On Tuesday, Wall Street recorded declines as shortly before the US Federal Reserve meeting, which is expected to bring another hike in the interest rate, gave further evidence as to why taming inflation is important.
After all, corporate America is already suffering from the inflation numbers that have touched a high of four decades.
This year has already seen the benchmark US S&P 500 index decline by 19.1%, as investors are concerned that aggressive monetary policy tightening from the US central bank would tip the economy into a recession.
The level of 3,900 points is considered a strong support level for the S&P 500 index, but it closed below it for the third consecutive session on Tuesday.
This is because the dire outlook that had been presented by delivery company FedEX Corp was repeated this week, but this time it was car manufacturer Ford Motor Co.
There was a 12.3% drop in the shares of Ford, which is the biggest drop recorded in a single day since 2011.
This is because the company flagged a $1 billion hit, which is bigger than expected, due to inflation. Also, it cited shortages of parts as the reason for delaying delivery of some vehicles until the fourth quarter.
There was also a 5.6% decline in its competitor, General Motors Co. Market analysts said that third quarter earnings would see some softening because there is evidence of margin compression.
The rate hike
The policy meeting of the US Federal Reserve will conclude on Wednesday and it is widely expected that an interest rate hike of 75 basis points will be announced.
However, markets have also priced in a 17% probability of an interest rate hike of 100 basis points and have predicted that the terminal rate could reach 4.49% next year in March.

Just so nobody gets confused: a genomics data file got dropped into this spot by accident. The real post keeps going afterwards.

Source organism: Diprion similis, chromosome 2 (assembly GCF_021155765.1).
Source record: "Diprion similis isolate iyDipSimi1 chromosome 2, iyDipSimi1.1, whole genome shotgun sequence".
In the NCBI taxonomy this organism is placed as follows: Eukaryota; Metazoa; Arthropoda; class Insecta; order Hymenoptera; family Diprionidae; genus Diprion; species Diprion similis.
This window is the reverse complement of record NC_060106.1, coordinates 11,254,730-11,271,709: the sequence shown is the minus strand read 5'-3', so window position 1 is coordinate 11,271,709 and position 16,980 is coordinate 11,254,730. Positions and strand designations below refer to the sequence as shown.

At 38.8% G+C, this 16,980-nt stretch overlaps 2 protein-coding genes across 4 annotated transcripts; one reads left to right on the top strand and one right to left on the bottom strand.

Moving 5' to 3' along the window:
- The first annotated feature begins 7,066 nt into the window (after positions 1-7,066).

The focus will also be on the economic projections that will be updated, along with the dot plot estimates.
These are expected to give hints about the sense of the policymakers regarding the endpoint for interest rates, along with their outlook for inflation, unemployment and economic growth.
A report from the Commerce Department about residential building permits only added to the mix, as it showed that there was a 10% decline, which brought it to its lowest level of 1.517 million units since June 2020.
As for the 10-year US government bond yields, they climbed to 3.56%, which is the highest they have been since April 2011 and there was further inversion in the yield curve.
There was a 1.01% decline in the Dow Jones Industrial Average, which lost 313.45 points to reach 30,706.23, while a 1.13% drop in the S&P 500 saw it come down by 43.96 points to 3,855.93.
As for the Nasdaq Composite, it suffered a loss of 0.95%, which declined by 109.97 points to reach 11,425.05.
There was a decline recorded in all major 11 sectors of the S&P 500 index, with the biggest decliners being materials and real estate, as they dropped 1.9% and 2.6%, respectively.